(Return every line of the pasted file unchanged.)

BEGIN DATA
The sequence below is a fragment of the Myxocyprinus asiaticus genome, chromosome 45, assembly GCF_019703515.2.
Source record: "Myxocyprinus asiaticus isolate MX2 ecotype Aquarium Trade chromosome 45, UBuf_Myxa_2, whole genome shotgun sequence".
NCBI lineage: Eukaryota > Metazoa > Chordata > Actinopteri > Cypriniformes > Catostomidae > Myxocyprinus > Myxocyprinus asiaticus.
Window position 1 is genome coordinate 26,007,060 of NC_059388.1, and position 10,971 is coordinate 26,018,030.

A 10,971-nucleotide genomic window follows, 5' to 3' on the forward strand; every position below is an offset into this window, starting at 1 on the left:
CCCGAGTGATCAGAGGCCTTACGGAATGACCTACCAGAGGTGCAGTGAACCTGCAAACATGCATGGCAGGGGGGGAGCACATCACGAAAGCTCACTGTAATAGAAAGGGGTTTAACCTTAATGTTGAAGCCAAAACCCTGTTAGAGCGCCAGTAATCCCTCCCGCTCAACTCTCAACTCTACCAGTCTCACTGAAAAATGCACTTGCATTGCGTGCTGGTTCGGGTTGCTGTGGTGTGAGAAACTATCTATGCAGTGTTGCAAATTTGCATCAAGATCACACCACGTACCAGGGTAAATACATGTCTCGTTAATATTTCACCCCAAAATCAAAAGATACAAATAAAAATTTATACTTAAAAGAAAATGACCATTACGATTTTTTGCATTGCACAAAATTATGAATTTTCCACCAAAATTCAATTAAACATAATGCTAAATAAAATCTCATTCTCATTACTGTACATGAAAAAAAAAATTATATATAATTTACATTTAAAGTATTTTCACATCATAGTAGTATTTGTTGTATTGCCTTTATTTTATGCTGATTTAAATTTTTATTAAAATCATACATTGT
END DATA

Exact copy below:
The sequence below is a fragment of the Myxocyprinus asiaticus genome, chromosome 45, assembly GCF_019703515.2.
Source record: "Myxocyprinus asiaticus isolate MX2 ecotype Aquarium Trade chromosome 45, UBuf_Myxa_2, whole genome shotgun sequence".
NCBI lineage: Eukaryota > Metazoa > Chordata > Actinopteri > Cypriniformes > Catostomidae > Myxocyprinus > Myxocyprinus asiaticus.
Window position 1 is genome coordinate 26,007,060 of NC_059388.1, and position 10,971 is coordinate 26,018,030.

A 10,971-nucleotide genomic window follows, 5' to 3' on the forward strand; every position below is an offset into this window, starting at 1 on the left:
CCCGAGTGATCAGAGGCCTTACGGAATGACCTACCAGAGGTGCAGTGAACCTGCAAACATGCATGGCAGGGGGGGAGCACATCACGAAAGCTCACTGTAATAGAAAGGGGTTTAACCTTAATGTTGAAGCCAAAACCCTGTTAGAGCGCCAGTAATCCCTCCCGCTCAACTCTCAACTCTACCAGTCTCACTGAAAAATGCACTTGCATTGCGTGCTGGTTCGGGTTGCTGTGGTGTGAGAAACTATCTATGCAGTGTTGCAAATTTGCATCAAGATCACACCACGTACCAGGGTAAATACATGTCTCGTTAATATTTCACCCCAAAATCAAAAGATACAAATAAAAATTTATACTTAAAAGAAAATGACCATTACGATTTTTTGCATTGCACAAAATTATGAATTTTCCACCAAAATTCAATTAAACATAATGCTAAATAAAATCTCATTCTCATTACTGTACATGAAAAAAAAAATTATATATAATTTACATTTAAAGTATTTTCACATCATAGTAGTATTTGTTGTATTGCCTTTATTTTATGCTGATTTAAATTTTTATTAAAATCATACATTGT